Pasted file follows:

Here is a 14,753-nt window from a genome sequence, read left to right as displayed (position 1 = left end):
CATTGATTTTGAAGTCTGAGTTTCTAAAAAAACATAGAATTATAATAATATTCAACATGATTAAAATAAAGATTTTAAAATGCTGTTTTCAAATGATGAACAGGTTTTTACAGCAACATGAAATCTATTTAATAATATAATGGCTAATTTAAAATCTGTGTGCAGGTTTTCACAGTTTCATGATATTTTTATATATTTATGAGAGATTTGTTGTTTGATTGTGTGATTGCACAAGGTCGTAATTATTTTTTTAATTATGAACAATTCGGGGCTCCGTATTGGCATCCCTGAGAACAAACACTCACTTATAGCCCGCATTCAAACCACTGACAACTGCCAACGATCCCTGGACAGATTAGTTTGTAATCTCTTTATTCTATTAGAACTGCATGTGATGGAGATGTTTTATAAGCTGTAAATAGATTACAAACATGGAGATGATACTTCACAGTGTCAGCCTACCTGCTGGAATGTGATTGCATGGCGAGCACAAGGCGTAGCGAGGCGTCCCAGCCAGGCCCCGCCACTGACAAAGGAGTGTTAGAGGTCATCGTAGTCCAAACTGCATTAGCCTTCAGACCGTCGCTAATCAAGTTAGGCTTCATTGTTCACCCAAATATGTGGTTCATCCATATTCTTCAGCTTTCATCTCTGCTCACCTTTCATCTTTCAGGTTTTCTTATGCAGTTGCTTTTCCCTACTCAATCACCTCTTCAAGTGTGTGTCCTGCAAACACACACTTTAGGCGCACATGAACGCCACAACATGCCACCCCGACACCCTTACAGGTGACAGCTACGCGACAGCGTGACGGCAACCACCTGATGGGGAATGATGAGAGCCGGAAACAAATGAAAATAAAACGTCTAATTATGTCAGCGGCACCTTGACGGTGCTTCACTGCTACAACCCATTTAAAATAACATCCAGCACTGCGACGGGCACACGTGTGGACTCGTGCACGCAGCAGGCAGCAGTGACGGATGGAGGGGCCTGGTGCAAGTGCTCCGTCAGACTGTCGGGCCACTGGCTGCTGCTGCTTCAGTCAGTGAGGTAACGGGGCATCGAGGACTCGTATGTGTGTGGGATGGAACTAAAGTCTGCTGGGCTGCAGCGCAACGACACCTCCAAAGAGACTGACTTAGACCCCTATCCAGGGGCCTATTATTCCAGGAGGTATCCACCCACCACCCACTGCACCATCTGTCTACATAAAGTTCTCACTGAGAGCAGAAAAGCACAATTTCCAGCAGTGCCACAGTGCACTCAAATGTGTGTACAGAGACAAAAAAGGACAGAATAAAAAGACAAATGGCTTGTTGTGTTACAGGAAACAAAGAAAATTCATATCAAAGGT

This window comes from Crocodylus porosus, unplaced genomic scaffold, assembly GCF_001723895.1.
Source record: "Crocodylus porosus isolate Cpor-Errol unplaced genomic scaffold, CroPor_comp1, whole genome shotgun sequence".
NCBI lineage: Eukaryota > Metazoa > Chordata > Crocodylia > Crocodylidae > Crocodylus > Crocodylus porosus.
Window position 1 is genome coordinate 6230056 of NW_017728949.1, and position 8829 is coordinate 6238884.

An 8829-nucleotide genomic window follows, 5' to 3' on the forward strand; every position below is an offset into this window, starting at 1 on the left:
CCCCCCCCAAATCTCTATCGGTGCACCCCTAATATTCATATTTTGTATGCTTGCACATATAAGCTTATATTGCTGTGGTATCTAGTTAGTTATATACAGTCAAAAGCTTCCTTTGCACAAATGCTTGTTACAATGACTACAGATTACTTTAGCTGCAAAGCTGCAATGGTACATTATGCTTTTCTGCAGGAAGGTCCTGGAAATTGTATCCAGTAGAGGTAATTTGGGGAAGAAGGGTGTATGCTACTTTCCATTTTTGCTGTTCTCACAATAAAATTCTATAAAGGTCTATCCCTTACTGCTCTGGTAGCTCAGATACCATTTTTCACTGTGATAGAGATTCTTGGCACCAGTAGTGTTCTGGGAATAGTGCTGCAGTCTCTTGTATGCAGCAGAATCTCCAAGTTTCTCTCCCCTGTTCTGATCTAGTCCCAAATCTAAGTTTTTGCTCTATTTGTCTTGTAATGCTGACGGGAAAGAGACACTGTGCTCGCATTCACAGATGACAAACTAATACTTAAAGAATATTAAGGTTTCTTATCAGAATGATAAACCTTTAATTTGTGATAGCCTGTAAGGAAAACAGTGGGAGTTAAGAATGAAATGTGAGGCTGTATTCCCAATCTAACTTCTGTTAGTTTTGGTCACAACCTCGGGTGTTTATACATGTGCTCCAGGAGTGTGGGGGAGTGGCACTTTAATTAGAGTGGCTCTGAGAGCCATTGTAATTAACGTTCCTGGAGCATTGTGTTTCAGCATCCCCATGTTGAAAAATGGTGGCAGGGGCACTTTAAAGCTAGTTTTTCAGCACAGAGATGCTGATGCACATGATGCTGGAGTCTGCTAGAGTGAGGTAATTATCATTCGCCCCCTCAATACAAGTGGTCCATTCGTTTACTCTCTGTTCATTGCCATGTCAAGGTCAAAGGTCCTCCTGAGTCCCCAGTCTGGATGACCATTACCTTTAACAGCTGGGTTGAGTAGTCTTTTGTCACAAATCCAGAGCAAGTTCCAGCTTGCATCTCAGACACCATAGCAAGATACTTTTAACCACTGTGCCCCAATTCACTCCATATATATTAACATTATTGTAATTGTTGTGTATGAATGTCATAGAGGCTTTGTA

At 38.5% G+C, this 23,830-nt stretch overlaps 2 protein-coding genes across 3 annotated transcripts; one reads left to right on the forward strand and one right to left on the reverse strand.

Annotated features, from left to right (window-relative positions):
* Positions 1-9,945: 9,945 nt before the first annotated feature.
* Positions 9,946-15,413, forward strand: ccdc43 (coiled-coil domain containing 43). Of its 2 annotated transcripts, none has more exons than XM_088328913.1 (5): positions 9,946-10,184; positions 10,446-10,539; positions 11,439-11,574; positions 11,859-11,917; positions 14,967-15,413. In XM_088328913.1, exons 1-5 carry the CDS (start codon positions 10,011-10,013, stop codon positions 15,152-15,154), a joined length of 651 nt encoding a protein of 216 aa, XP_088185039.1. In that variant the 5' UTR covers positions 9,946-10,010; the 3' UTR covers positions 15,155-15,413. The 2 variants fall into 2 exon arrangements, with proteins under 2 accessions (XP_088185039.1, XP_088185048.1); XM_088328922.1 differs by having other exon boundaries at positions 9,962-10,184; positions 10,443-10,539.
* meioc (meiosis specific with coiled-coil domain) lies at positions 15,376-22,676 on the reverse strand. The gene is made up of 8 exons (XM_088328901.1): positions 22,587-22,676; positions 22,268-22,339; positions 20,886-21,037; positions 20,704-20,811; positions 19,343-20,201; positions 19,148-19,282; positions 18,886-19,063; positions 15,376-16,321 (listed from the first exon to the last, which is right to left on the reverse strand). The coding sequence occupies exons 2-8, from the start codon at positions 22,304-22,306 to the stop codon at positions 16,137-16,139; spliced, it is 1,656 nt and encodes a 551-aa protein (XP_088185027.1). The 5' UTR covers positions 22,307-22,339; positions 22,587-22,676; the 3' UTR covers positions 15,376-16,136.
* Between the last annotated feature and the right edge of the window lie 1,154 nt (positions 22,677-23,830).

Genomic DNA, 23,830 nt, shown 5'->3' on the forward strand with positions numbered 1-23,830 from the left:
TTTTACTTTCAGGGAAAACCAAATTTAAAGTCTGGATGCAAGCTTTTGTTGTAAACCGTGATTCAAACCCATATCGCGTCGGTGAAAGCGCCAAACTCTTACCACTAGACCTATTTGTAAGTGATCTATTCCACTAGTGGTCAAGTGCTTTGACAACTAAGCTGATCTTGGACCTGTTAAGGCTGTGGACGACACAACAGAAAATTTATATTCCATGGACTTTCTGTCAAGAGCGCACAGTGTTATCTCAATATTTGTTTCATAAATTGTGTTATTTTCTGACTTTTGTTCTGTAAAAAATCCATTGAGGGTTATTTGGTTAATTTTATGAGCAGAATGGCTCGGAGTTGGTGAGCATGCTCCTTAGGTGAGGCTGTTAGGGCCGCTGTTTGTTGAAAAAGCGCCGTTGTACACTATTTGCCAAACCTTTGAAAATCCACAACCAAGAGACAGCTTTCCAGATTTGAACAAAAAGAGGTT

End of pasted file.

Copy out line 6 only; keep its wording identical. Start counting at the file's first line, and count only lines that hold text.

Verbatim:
Window position 1 is genome coordinate 6230056 of NW_017728949.1, and position 8829 is coordinate 6238884.